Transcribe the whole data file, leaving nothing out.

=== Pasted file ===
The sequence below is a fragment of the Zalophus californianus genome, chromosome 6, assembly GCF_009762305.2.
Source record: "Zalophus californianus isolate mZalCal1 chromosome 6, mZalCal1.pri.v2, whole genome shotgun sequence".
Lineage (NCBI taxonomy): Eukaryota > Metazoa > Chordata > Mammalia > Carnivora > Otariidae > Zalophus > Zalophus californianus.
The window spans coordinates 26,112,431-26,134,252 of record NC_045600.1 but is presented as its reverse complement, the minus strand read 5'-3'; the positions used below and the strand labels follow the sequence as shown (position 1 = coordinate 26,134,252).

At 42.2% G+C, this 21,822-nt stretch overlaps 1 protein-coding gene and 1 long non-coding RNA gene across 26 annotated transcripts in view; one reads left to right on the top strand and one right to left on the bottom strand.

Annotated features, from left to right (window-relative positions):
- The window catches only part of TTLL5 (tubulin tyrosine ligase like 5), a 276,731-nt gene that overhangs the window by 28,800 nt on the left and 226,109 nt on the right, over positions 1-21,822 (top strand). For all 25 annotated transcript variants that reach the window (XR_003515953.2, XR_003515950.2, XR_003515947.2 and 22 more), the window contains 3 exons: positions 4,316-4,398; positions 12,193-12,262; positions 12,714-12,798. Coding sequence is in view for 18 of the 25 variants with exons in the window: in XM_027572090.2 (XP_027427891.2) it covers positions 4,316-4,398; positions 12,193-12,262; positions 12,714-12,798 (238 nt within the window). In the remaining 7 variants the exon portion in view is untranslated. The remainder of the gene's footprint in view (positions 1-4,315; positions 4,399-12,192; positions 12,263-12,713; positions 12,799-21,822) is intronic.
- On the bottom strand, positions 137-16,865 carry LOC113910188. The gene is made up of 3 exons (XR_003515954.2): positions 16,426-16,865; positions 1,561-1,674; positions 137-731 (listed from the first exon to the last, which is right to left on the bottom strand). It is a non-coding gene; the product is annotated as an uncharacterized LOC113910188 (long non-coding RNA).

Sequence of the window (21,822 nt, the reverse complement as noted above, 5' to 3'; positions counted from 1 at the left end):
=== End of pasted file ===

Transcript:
The sequence below is a fragment of the Zalophus californianus genome, chromosome 6, assembly GCF_009762305.2.
Source record: "Zalophus californianus isolate mZalCal1 chromosome 6, mZalCal1.pri.v2, whole genome shotgun sequence".
Lineage (NCBI taxonomy): Eukaryota > Metazoa > Chordata > Mammalia > Carnivora > Otariidae > Zalophus > Zalophus californianus.
The window spans coordinates 26,112,431-26,134,252 of record NC_045600.1 but is presented as its reverse complement, the minus strand read 5'-3'; the positions used below and the strand labels follow the sequence as shown (position 1 = coordinate 26,134,252).

At 42.2% G+C, this 21,822-nt stretch overlaps 1 protein-coding gene and 1 long non-coding RNA gene across 26 annotated transcripts in view; one reads left to right on the top strand and one right to left on the bottom strand.

Annotated features, from left to right (window-relative positions):
- The window catches only part of TTLL5 (tubulin tyrosine ligase like 5), a 276,731-nt gene that overhangs the window by 28,800 nt on the left and 226,109 nt on the right, over positions 1-21,822 (top strand). For all 25 annotated transcript variants that reach the window (XR_003515953.2, XR_003515950.2, XR_003515947.2 and 22 more), the window contains 3 exons: positions 4,316-4,398; positions 12,193-12,262; positions 12,714-12,798. Coding sequence is in view for 18 of the 25 variants with exons in the window: in XM_027572090.2 (XP_027427891.2) it covers positions 4,316-4,398; positions 12,193-12,262; positions 12,714-12,798 (238 nt within the window). In the remaining 7 variants the exon portion in view is untranslated. The remainder of the gene's footprint in view (positions 1-4,315; positions 4,399-12,192; positions 12,263-12,713; positions 12,799-21,822) is intronic.
- On the bottom strand, positions 137-16,865 carry LOC113910188. The gene is made up of 3 exons (XR_003515954.2): positions 16,426-16,865; positions 1,561-1,674; positions 137-731 (listed from the first exon to the last, which is right to left on the bottom strand). It is a non-coding gene; the product is annotated as an uncharacterized LOC113910188 (long non-coding RNA).

Sequence of the window (21,822 nt, the reverse complement as noted above, 5' to 3'; positions counted from 1 at the left end):